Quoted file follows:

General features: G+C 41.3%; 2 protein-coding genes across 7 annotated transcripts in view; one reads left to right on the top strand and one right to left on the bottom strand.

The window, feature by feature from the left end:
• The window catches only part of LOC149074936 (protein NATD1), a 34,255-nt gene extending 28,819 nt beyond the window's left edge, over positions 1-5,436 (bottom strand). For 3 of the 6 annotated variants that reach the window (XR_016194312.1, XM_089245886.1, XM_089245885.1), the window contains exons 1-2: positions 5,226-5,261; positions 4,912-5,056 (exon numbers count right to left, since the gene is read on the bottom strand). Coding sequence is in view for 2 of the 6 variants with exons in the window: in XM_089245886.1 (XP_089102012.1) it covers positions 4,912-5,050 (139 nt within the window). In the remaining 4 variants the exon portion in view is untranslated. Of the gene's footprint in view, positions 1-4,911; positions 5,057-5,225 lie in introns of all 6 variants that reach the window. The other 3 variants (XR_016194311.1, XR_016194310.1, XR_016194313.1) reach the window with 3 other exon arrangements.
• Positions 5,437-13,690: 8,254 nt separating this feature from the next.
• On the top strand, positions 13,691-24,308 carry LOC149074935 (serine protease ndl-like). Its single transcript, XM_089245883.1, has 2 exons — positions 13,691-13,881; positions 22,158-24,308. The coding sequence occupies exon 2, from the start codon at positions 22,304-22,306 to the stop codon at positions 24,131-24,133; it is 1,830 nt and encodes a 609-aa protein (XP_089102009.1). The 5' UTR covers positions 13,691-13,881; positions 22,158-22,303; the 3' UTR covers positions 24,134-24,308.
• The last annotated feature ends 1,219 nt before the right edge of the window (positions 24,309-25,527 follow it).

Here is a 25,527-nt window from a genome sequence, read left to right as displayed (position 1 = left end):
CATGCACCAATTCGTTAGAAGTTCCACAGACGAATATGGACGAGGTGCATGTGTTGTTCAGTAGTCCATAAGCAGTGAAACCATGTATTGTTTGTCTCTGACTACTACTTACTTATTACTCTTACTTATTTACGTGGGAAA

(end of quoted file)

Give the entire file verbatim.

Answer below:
General features: G+C 41.3%; 2 protein-coding genes across 7 annotated transcripts in view; one reads left to right on the top strand and one right to left on the bottom strand.

The window, feature by feature from the left end:
• The window catches only part of LOC149074936 (protein NATD1), a 34,255-nt gene extending 28,819 nt beyond the window's left edge, over positions 1-5,436 (bottom strand). For 3 of the 6 annotated variants that reach the window (XR_016194312.1, XM_089245886.1, XM_089245885.1), the window contains exons 1-2: positions 5,226-5,261; positions 4,912-5,056 (exon numbers count right to left, since the gene is read on the bottom strand). Coding sequence is in view for 2 of the 6 variants with exons in the window: in XM_089245886.1 (XP_089102012.1) it covers positions 4,912-5,050 (139 nt within the window). In the remaining 4 variants the exon portion in view is untranslated. Of the gene's footprint in view, positions 1-4,911; positions 5,057-5,225 lie in introns of all 6 variants that reach the window. The other 3 variants (XR_016194311.1, XR_016194310.1, XR_016194313.1) reach the window with 3 other exon arrangements.
• Positions 5,437-13,690: 8,254 nt separating this feature from the next.
• On the top strand, positions 13,691-24,308 carry LOC149074935 (serine protease ndl-like). Its single transcript, XM_089245883.1, has 2 exons — positions 13,691-13,881; positions 22,158-24,308. The coding sequence occupies exon 2, from the start codon at positions 22,304-22,306 to the stop codon at positions 24,131-24,133; it is 1,830 nt and encodes a 609-aa protein (XP_089102009.1). The 5' UTR covers positions 13,691-13,881; positions 22,158-22,303; the 3' UTR covers positions 24,134-24,308.
• The last annotated feature ends 1,219 nt before the right edge of the window (positions 24,309-25,527 follow it).

Here is a 25,527-nt window from a genome sequence, read left to right as displayed (position 1 = left end):
CATGCACCAATTCGTTAGAAGTTCCACAGACGAATATGGACGAGGTGCATGTGTTGTTCAGTAGTCCATAAGCAGTGAAACCATGTATTGTTTGTCTCTGACTACTACTTACTTATTACTCTTACTTATTTACGTGGGAAA